Do you remember the song “Wear Sunscreen”? The words to “Wear Sunscreen” were originally written as a hypothetical commencement speech by columnist Mary Schmich, originally published in June 1997 in the Chicago Tribune. It became the basis for a successful spoken word song released in 1999 by Baz Luhrmann, “Everybody’s Free (To Wear Sunscreen)”, also known as “The Sunscreen Song”.
If you remember this song, then like me, you are probably a Gen X. You are also likely to be learning to appreciate the unique characteristics of Gen Y (also known as the Millennials, the Tech/Net/Digital Generation or Echo Boomers). Gen Ys are the demographic cohort following Gen X. There are no precise dates for when the generation starts and ends, but most agree that they range from the early 1980s to around 2000.
I have had the pleasure of coaching many Gen Y, and my observations of them are that that they are energised, creative, crave stimuli and continually seek that ‘something new’. After all they have been born into the information age, where the world is constantly connected and technology is integrated into our way of life. Therefore I would like to share some of my observations and thoughts about Gen Ys as based upon my own personal experiences in coaching them, leading them and working with them. My hope that this might bridge the generational gap and assist my fellow Gen Xs to better understand and leverage our experiences to help guide Gen Ys as future leaders. However, in the spirit of the song “Wear Sunscreen”, I make the following disclaimer:
“If I could offer you only one tip for the future, sunscreen would be it. The long-term benefits of sunscreen have been proven by scientists whereas the rest of my advice has no basis more reliable than my own meandering experience. I will dispense this advice now…”
In his book “The ABC of XYZ”, Mark McCrindle depicts this phenomenon of texting in quite eloquently. If Shakespeare’s Romeo & Juliet were written today, the famous balcony scene where Juliet proposes marriage to Romeo might go something like this:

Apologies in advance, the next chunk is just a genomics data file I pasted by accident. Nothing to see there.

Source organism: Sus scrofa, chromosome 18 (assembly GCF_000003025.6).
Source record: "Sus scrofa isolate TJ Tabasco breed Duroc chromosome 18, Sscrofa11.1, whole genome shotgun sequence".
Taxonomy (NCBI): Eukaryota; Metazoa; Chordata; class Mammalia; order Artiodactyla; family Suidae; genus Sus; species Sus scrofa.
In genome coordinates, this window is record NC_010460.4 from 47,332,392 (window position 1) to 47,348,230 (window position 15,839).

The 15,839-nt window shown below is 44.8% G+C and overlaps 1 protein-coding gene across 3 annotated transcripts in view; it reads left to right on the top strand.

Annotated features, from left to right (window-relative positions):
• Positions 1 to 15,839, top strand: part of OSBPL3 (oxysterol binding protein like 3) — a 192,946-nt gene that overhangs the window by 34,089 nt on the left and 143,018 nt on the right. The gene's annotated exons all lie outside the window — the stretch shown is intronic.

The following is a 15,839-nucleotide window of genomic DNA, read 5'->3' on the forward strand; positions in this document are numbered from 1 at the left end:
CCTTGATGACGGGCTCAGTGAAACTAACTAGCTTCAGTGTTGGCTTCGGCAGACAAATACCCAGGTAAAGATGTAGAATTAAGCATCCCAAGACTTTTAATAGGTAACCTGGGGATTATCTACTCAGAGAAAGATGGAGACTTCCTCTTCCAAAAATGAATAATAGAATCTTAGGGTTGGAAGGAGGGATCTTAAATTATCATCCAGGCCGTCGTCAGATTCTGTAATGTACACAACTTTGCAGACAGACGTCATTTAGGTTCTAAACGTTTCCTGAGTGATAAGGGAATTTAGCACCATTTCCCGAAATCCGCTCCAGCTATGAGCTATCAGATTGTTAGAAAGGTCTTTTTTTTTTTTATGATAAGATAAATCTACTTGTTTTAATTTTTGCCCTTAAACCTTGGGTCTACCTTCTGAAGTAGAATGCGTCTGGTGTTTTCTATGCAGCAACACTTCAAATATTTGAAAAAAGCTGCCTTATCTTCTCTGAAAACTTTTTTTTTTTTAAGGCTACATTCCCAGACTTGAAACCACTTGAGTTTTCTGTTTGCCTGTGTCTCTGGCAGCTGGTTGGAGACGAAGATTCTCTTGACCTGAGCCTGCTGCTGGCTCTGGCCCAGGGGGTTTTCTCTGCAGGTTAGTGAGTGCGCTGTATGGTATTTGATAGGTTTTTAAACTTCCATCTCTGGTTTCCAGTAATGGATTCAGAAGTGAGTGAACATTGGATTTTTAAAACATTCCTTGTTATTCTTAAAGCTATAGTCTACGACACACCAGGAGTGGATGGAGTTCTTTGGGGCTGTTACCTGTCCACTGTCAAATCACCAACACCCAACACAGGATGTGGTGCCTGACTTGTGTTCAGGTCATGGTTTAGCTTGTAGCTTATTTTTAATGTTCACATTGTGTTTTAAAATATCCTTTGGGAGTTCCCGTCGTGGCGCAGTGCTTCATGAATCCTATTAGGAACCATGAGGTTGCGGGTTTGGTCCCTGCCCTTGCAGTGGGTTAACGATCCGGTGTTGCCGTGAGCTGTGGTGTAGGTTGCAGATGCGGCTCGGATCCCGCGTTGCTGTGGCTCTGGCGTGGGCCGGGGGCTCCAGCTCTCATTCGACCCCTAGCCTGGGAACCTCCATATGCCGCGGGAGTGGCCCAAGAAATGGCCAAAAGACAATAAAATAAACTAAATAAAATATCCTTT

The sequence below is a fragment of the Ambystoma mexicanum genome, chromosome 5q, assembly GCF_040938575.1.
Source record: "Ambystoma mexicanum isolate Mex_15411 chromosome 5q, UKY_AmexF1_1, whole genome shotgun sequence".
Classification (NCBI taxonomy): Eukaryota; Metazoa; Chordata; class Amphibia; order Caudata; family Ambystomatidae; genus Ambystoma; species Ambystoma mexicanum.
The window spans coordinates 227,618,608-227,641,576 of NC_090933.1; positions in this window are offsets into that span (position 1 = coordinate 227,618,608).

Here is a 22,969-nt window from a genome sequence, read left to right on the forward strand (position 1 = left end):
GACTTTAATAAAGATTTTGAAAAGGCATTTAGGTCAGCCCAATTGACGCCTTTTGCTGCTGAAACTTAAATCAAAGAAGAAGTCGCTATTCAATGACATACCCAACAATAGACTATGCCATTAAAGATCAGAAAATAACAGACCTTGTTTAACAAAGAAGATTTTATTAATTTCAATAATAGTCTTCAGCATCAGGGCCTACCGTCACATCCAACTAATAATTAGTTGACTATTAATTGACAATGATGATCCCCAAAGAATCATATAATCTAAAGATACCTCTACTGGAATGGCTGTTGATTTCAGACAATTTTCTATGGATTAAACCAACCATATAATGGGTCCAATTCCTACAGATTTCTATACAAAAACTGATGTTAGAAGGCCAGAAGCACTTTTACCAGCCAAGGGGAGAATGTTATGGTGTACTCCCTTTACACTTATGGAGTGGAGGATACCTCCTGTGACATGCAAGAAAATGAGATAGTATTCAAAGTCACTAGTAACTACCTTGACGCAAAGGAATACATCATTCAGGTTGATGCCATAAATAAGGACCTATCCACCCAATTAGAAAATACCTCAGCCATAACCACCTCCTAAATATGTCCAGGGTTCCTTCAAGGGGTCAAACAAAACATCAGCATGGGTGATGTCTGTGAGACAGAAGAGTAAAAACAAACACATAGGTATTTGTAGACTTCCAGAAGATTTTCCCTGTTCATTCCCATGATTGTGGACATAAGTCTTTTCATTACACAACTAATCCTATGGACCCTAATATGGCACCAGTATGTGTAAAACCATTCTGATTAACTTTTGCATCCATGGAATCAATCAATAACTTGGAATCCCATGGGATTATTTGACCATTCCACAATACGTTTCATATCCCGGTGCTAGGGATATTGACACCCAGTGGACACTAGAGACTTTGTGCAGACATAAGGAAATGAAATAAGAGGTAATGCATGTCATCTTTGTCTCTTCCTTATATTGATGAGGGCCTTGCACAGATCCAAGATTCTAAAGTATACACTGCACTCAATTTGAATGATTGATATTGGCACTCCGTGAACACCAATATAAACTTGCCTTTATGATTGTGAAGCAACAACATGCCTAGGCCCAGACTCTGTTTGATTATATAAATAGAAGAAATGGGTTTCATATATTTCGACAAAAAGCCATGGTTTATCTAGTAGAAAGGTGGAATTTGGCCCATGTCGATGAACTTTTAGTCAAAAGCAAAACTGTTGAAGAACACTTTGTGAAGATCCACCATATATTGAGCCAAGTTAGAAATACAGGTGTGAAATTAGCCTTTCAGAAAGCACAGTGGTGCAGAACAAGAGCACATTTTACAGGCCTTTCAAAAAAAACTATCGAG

Romeo: R u awake J? Want 2 chat?
Juliet: O Romeo, where4 art thou?
Romeo: Outside yr window J.
Romeo: Had to come. Feeling jiggy.
Juliet: B careful. My family h8 u.
Romeo: Tell me about it. What about u?
Juliet: ‘m up for marriage f u r. Is tht a bit fwd?
Romeo: No. Yes. No. Oh dsnt mat-r, 2moro @ 9?
Juliet: Luv U xxxx
Romeo: cu then xxxx
Failure is a part of life, and I believe the differences in how Gen Ys deals with failure is associated with how it has been framed in their minds. I suspect that many parents of Gen Y who didn’t want their children to live the hard life have shielded them from the difficult experiences and mistakes that are necessary in teaching us to work through challenges and difficulties. They were encouraged to do their absolute best at school every day and to beat the competition, and praised when they won. However I question how much praise and encouragement is appropriate. Much has been made of the fact that Gen Ys have been one of the most praised and encouraged generations in history, and there is evidence to suggest that too much praise, or at least the wrong kind of praise, can actually be detrimental in learning how to recover from failure.
One of the gifts that I believe Gen Xs can bestow upon the Gen Ys is associated with resilience. The Gen Y response to failure might be to figuratively press the ‘un-do’ button and subsequently find a different idea that is more likely to succeed. I have found that positive support offered to Gen Ys in a collaborative way can turn an ‘un-do’ into a ‘re-do’, and lead them to more successful outcomes based on their original ideas or modifications to their original ideas.
“Wear Suncreen” became one of the first viral sensations to hit the Internet in the late 1990s. No doubt the advent of the Internet has become one of the greatest influences on society, offering us a wide range of new opportunities. Having grown up in this era, Gen Ys have been quick on the uptake, continually leveraging technology to push the realms of possibility into new territory. However, like sunscreen (the real SFP50 type), research has demonstrated the vital role that parents have in influencing their children’s sun smart behaviours despite the myriad of awareness campaigns. Similarly, Gen Xs have the ability to influence Gen Ys as future leaders just as much as technology, information and their own networks. They are the generation who will lead Gen Xs children, the Gen Zeds, in the future workplace and in our community. I firmly believe that Gen Ys have a desire to make a positive difference and it is in our interest to guide them in their aspirations.
“Be careful whose advice you buy, but be patient with those who supply it. Advice is a form of nostalgia. Dispensing it is a way of fishing the past from the disposal, wiping it off, painting over the ugly parts and recycling it for more than it’s worth…but trust me on the sunscreen.”